According to a recent study, emotional dysregulation, or heightened emotions, occurs in about 70% of adults with ADHD, some of whom have no other co-occurring conditions with which intense anger is often associated with, such as: depressive,anxiety,bipolar disorder, and substance use disorder.
The intense anger that can often occur with ADHD can affect relationships, impact behavior, and put a strain on family life. It often shows up as:
- impatience with stress
- surges of anger in response to small obstacles
- explosive bursts of anger
- episodes of frustration
- lack of awareness about other people’s feelings
Understanding the causes of anger and frustration with ADHD, along with some strategies for managing these intense emotions, can help prevent these short but intense bursts of anger from causing long-term damage.
How ADHD Can Amplify Anger
Having ADHD means living with a stress-producing condition that can result in emotional reactivity. There are several factors that can trigger intense anger.
Amygdala hijack – The amygdala is the emotional center of the brain. it drives the fight or flight threat response. Amygdala “hijack” occurs when the brain overreacts to a perceived threat and essentially takes over the prefrontal cortex, the thinking part of the brain. Amygdala abnormalities are commonly seen in ADHD brains and the ADHD brain struggles to turn off emotional processing—a problem when there is persistent stress. A constant flooding of the body with stress hormones and the attendant emotions they produce causes individuals to lose access to the rational part of themselves.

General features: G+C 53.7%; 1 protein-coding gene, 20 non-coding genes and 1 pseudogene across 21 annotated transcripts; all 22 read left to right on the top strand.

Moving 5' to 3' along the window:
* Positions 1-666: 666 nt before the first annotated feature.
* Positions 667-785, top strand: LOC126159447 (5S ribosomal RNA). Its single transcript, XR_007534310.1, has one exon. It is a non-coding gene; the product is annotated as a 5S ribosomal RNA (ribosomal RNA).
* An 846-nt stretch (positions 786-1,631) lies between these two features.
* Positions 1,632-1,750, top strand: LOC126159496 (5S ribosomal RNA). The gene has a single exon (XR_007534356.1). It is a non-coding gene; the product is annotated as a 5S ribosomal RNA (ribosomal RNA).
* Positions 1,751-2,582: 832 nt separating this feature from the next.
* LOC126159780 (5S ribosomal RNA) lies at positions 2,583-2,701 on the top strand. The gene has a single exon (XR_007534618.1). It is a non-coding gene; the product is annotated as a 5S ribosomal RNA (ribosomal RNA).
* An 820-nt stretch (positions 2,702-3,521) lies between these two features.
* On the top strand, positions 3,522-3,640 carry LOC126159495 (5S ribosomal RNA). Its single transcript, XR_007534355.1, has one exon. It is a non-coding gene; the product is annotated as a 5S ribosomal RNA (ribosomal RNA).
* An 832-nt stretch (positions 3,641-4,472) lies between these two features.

Working memory issues – Working memory and executive dysfunction issues associated with ADHD often compromises an individual’s ability to manage and respond appropriately to emotions. Poor working memory could explain why someone struggles to recall and decide on the coping strategies and tools available to them when faced with a trigger. Executive dysfunction also explains limited impulse control or why they might say or do things they regret when overwhelmed.
Rejection sensitive dysphoria – Rejection sensitive dysphoria (RSD) causes extreme emotional responses to rejection and criticism, real or perceived. It is also associated with:
- intense feelings related to embarrassment, shame, and failure
- fear others will withdraw their love, support, or friendship
- difficulty letting go of painful experiences of rejection and hurt
The negative thought patterns an individual experiences with RSD can contributes to emotional explosions. Anger is a defensive, secondary emotion — fear and other feelings are often hidden beneath the surface. T
Strategies for Controlling Anger
Below are a number of recommendations from experts you can use to manage anger.
- Understand that your anger is a habit – Anger and emotional outbursts are your habitual responses to uncomfortable feelings. Habits are made up of triggers, the routine behavior we engage in, and the reinforcing reward or outcome. To change a habit just target one of these elements.
- Become aware of your triggers – Explore how your anger works (think about it in terms of the components of a habit), when it shows up, and patterns associated with the emotion. This will alert you to those situations that trigger your anger.
- Change your anger reaction patterns – When you feel yourself being triggered, use tools to slow down and calm your anger. These can include countering the negative inner voice that is driving your anger, visualizing yourself calming down, and changing your breathing to a slower deeper pattern to help de-stress.
- Practice a healthy lifestyle – Living a lifestyle that includes good nutrition, regular exercise and good sleep can help lower stress and prevent the anger outbursts.
- Take your ADHD medication –The stimulant medications prescribed for ADHD can help reduce irritability, a precursor to angry outbursts.
- Get help – If you feel unable to manage your anger alone, consider using cognitive behavioral therapy – a psychotherapy approach based on identifying and changing unproductive thinking patterns.